Trump: Candidates that did not embrace me can 'say goodbye'

Trump: Candidates that did not embrace me can 'say goodbye'
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President TrumpDonald John TrumpObama calls on Senate not to fill Ginsburg's vacancy until after election Planned Parenthood: 'The fate of our rights' depends on Ginsburg replacement Progressive group to spend M in ad campaign on Supreme Court vacancy MORE suggested early Wednesday that Republican candidates who did not embrace him in the midterm elections lost as a result, calling the final outcome a "very Big Win" despite the GOP losing control of the House and several governorships.

"Those that worked with me in this incredible Midterm Election, embracing certain policies and principles, did very well. Those that did not, say goodbye!" Trump tweeted.

"Yesterday was such a very Big Win, and all under the pressure of a Nasty and Hostile Media!" he added.

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The president provided a boost in the closing days of the campaign for Republican candidates that emerged victorious in a handful of key Senate races, including Josh Hawley of Missouri, Mike Braun of Indiana and incumbent Sen. Ted CruzRafael (Ted) Edward CruzSenate Republicans face tough decision on replacing Ginsburg Cruz: Trump should nominate a Supreme Court justice next week Renewed focus on Trump's Supreme Court list after Ginsburg's death MORE (Texas). Ron DeSantisRon DeSantisKey swing-state election lawsuits could help shape the presidential race First death reported from Hurricane Sally in Alabama Trump tells Gulf Coast residents to prepare for 'extremely dangerous' Hurricane Sally MORE eked out a win in the gubernatorial race in Florida after Trump visited the state multiple times, and Republican Rick Scott appeared poised to win a Senate seat in the state as well.

However, several Trump-backed candidates were defeated on Tuesday, including Sen. Dean HellerDean Arthur HellerOn The Trail: Democrats plan to hammer Trump on Social Security, Medicare Lobbying World Democrats spend big to put Senate in play MORE (R-Nev.) and GOP Senate nominees Patrick Morrisey (W.Va.), John James (Mich.) and Jim RenacciJames (Jim) B. RenacciOhio is suddenly a 2020 battleground Democrats fear Ohio slipping further away in 2020 Medicare for All won't deliver what Democrats promise MORE (Ohio).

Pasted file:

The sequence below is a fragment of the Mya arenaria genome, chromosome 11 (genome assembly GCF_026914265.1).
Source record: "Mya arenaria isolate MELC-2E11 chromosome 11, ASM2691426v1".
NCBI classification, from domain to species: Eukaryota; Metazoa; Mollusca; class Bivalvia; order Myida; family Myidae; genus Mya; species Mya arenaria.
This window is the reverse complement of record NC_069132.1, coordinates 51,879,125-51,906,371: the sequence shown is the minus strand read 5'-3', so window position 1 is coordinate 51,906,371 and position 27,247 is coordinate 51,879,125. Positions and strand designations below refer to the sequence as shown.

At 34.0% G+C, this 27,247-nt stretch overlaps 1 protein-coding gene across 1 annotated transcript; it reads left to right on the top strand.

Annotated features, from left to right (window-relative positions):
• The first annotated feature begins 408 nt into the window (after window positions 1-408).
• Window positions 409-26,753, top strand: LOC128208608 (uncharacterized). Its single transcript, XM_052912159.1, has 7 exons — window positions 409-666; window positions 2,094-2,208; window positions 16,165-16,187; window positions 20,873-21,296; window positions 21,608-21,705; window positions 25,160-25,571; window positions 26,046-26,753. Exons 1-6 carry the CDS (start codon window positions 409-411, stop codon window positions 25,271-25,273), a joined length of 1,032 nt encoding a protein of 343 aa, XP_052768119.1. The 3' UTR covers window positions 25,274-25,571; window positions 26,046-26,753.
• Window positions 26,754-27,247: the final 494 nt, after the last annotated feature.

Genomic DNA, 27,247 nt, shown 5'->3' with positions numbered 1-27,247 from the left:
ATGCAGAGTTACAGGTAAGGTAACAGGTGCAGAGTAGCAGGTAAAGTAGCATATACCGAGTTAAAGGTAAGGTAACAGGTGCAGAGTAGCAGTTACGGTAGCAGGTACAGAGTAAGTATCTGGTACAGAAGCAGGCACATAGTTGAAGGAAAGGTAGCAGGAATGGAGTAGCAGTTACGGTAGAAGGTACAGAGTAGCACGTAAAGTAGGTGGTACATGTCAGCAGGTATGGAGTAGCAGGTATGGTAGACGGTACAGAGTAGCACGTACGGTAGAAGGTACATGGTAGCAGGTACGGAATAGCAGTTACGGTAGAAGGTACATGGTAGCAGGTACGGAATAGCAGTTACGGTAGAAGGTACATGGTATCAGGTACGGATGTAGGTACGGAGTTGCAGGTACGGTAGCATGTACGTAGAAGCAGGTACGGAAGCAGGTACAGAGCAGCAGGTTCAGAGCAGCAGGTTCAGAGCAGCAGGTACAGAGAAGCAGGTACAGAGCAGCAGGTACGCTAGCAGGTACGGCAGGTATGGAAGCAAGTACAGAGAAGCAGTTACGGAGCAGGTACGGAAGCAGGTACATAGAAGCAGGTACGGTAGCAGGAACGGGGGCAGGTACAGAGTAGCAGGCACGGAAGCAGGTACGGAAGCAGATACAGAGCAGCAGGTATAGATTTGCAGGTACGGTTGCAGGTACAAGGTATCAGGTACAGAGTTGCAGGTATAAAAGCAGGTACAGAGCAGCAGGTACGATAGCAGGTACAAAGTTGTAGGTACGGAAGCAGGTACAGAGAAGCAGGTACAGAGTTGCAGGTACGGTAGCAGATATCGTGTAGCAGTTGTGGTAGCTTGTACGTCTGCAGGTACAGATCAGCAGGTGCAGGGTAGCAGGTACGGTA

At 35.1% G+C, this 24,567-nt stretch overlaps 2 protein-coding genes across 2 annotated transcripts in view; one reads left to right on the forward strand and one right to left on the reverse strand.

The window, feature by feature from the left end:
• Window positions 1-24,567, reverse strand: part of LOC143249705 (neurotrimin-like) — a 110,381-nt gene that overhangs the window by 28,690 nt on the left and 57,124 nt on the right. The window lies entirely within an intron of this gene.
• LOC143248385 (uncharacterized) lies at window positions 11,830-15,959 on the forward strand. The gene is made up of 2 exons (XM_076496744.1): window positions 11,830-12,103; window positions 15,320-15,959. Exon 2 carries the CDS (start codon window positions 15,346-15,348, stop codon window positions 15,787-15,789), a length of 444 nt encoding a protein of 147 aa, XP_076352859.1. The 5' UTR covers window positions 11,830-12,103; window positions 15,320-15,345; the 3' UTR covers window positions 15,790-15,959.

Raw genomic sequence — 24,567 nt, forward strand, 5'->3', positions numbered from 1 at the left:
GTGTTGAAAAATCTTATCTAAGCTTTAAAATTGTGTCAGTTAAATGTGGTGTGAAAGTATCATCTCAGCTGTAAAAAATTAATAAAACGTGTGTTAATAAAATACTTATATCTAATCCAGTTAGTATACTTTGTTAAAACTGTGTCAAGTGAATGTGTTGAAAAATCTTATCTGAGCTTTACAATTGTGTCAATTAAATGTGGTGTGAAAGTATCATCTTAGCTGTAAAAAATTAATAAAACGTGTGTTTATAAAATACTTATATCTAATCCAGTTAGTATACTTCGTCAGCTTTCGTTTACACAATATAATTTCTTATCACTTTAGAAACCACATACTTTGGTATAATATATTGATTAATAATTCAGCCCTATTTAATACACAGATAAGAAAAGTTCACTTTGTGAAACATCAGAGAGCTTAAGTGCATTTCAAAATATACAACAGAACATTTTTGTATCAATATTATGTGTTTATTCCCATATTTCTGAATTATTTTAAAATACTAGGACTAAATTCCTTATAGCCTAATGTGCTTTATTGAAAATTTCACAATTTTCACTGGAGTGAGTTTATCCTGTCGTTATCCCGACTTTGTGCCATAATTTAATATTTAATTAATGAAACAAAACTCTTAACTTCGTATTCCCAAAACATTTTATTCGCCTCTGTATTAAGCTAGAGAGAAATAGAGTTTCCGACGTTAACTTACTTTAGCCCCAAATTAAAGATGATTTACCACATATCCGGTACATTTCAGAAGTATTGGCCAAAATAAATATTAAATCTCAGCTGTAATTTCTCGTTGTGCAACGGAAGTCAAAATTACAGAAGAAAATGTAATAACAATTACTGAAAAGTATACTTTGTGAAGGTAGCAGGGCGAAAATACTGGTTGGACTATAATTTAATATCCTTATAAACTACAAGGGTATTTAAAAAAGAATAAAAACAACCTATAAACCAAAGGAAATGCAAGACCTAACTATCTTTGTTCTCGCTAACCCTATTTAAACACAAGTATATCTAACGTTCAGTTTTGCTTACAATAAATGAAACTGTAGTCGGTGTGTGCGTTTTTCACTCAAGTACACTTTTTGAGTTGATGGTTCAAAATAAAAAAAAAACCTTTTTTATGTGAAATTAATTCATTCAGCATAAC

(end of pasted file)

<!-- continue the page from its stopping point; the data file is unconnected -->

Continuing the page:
More than a dozen congressional and gubernatorial candidates Trump endorsed also lost their races, many of them incumbents. Among the casualties were Republican Reps. Rod Blum (Iowa), Pete SessionsPeter Anderson SessionsThe Hill's Campaign Report: New polls show Biden leading by landslide margins The Hill's Morning Report - Presented by Argentum - In Rose Garden, Trump launches anti-Biden screed Pete Sessions wins GOP runoff in comeback bid MORE (Texas), Dave Brat (Va.), Claudia Tenney (N.Y.), and Wisconsin Gov. Scott Walker (R).

While several of those congressional candidates were defeated in suburban districts where voters were apparently disillusioned with Trump, some representatives lost districts Trump carried in 2016.

In a separate tweet early Wednesday, the president claimed he received "so many congratulations" on "our Big Victory," including from foreign allies. 

"Received so many Congratulations from so many on our Big Victory last night, including from foreign nations (friends) that were waiting me out, and hoping, on Trade Deals. Now we can all get back to work and get things done!" Trump tweeted.

It's unclear which foreign leaders, if any, contacted Trump as midterm results poured in.

The president has been buoyant in his tweets reacting to Tuesday's results, calling it a "tremendous success" despite GOP losses in the House.

With 23 races still not officially decided, Democrats have won 219 seats and Republicans have won 193, enough to secure a Democratic majority for the next two years. The House majority gives the party subpoena and investigatory power, posing potential headaches for the White House.

The GOP padded its Senate majority on Tuesday, picking up three seats with races in Arizona and Montana still too close to call. The additional GOP Senate seats could provide a cushion for Trump to get his Cabinet appointees and judicial nominees confirmed.

Trump said in a later tweet that he would be discussing "our success" in the midterms during a news conference on Wednesday morning.

— This report was updated at 7:43 a.m.